Myint Aung Dismissed, Placed Under House Arrest

Thursday, February 10, 2011

Lt-Gen Myint Aung, Burma's former adjutant general, who was appointed defense minister by junta chief Snr-Gen Than Shwe last week, has been placed under house arrest in Naypyidaw after formally declining the ministerial position, according to sources in the Burmese capital.

“Thura” Myint Aung was thought to be in line for the position as commander-in-chief of the armed forces—a title held currently by Than Shwe—but the military junta strongman has not stepped down.

“He reportedly said that he did not want to be the defense minister under the possible new Commander-in-Chief Lt-Gen Min Aung Hlaing,” a military source said.

Myint Aung graduated from the elite Defense Services Academy (DSA) Intake 18 while Min Aung Hlaing was from DSA Intake 19; Myint Aung therefore being one year senior to Min Aung Hlaing.

Sources in Naypyidaw concur that Myint Aung was popular and respected among his peers and subordinates while Min Aung Hlaing is generally seen as “arrogant.”

Lt-Gen Ko Ko will now take over as head of the Defense Ministry, it was announced at Parliament on Wednesday.

After turning down the cabinet position last week, Myint Aung was dismissed from his role as lieutenant-general then placed under house arrest and separated from his family, a source said, adding that houses in Rangoon and Naypyidaw and a vehicle that had been provided for him have been retaken.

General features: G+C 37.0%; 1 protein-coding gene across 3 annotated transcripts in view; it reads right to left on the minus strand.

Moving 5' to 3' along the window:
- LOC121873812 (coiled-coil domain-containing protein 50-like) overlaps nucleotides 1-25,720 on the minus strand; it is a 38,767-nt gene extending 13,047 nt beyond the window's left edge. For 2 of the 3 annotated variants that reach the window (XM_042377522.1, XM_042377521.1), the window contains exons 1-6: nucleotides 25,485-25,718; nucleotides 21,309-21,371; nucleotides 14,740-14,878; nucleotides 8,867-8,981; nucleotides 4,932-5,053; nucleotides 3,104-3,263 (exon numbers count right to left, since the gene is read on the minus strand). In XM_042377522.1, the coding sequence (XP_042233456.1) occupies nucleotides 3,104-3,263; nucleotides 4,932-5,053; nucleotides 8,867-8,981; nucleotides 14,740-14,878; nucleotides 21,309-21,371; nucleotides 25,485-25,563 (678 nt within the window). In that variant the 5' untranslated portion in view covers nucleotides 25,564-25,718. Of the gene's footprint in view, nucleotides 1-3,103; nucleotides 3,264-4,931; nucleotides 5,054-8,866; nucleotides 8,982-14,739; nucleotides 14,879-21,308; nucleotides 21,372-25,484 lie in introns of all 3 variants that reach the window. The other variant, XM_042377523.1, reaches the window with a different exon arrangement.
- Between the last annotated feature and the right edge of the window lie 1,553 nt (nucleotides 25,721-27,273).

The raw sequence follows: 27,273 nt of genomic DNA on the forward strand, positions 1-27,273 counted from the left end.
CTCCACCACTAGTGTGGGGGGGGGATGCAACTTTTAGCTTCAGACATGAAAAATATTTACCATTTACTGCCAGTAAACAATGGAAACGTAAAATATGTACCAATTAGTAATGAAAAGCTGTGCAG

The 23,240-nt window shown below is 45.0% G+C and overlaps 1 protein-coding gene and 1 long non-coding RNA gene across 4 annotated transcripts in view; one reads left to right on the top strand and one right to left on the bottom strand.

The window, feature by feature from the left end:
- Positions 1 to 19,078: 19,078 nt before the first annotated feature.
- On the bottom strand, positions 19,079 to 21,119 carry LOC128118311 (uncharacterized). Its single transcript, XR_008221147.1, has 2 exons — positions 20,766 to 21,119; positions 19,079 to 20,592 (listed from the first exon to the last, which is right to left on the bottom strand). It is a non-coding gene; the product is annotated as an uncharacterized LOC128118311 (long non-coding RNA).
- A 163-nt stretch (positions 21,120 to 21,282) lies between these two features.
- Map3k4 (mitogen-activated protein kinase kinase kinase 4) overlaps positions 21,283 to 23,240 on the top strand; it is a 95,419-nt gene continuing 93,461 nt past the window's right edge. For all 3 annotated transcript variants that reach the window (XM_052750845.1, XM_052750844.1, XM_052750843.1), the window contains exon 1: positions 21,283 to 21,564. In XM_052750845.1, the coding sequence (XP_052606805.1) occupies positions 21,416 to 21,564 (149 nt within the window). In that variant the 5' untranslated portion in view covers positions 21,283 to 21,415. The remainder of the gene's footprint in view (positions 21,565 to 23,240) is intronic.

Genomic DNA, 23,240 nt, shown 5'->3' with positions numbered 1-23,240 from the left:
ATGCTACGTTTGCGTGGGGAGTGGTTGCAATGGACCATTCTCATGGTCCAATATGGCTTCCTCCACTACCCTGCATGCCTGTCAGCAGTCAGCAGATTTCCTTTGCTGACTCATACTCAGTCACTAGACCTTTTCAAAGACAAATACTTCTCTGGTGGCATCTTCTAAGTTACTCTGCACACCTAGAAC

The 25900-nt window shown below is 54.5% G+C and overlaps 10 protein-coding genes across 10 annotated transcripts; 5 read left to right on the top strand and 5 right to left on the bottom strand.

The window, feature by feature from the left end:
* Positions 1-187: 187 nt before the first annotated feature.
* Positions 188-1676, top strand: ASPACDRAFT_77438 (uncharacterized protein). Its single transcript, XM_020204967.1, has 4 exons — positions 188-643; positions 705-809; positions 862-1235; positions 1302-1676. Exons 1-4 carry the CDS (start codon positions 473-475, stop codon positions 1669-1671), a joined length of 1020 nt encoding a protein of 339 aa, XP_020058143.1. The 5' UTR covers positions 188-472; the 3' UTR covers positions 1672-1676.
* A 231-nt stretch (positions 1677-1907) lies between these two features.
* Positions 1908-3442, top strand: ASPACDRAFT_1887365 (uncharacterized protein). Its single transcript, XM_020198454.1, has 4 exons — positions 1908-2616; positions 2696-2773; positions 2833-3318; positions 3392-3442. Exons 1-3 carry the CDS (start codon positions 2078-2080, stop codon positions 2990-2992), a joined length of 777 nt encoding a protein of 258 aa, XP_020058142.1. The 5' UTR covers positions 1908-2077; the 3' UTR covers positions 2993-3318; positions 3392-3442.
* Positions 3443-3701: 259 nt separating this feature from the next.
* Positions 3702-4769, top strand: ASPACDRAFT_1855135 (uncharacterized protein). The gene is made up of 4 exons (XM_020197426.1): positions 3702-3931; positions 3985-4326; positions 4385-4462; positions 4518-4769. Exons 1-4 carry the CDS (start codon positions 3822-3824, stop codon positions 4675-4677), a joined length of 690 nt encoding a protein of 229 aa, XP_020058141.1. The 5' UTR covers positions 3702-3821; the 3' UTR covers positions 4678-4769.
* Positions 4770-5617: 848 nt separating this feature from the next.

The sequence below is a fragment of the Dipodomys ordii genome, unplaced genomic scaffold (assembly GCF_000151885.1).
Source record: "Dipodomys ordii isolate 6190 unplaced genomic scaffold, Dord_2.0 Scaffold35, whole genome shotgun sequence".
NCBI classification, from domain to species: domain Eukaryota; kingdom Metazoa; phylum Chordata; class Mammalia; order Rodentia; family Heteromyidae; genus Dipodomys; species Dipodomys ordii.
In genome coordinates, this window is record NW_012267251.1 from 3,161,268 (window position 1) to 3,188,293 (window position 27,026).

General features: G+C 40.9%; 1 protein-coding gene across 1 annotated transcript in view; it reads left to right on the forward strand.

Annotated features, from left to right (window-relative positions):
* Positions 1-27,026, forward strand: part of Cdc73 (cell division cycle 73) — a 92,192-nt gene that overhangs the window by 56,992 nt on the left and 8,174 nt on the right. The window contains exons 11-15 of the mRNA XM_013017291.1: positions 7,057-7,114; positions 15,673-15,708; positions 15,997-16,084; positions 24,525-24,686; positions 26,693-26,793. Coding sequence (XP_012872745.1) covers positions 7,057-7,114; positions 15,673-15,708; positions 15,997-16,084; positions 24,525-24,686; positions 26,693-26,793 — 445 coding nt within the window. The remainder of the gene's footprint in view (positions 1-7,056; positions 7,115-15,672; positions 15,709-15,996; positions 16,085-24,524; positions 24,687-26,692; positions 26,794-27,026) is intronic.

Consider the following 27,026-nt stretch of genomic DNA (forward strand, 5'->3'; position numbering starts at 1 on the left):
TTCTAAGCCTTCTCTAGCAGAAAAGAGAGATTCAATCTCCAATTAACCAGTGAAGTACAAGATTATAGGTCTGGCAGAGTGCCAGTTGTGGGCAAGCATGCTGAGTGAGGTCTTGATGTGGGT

A businessman close to Myint Aung's family said that his family members were back home in Rangoon earlier this week, but that Myint Aung did not appear.

Along with more than one dozen senior military officials, such as Gen Shwe Mann, Gen Tin Aung Myint Oo, Lt-Gen Tin Aye and Lt-Gen Ko Ko, 55-year-old Myint Aung was removed from his military position in late August.

However, Myint Aung, Ko Ko and some others continued to serve in military uniform while Shwe Mann, Tin Aung Myint Oo and Tin Aye shed their uniforms to take part in November's general elections.

At the time, rumors from Naypyidaw suggested that Than Shwe favored Myint Aung and Ko Ko to succeed him and and his deputy, Vice Snr-Gen Maung Aye, respectively.

Myint Aung’s last public appearance was on Nov 7 when MRTV evening news showed him and his wife voting at a polling station in Naypyidaw alongside other generals and their wives.

Under the autocratic rule of Than Shwe, the rise and fall of many military generals has been swift and at times seemingly arbitrary.


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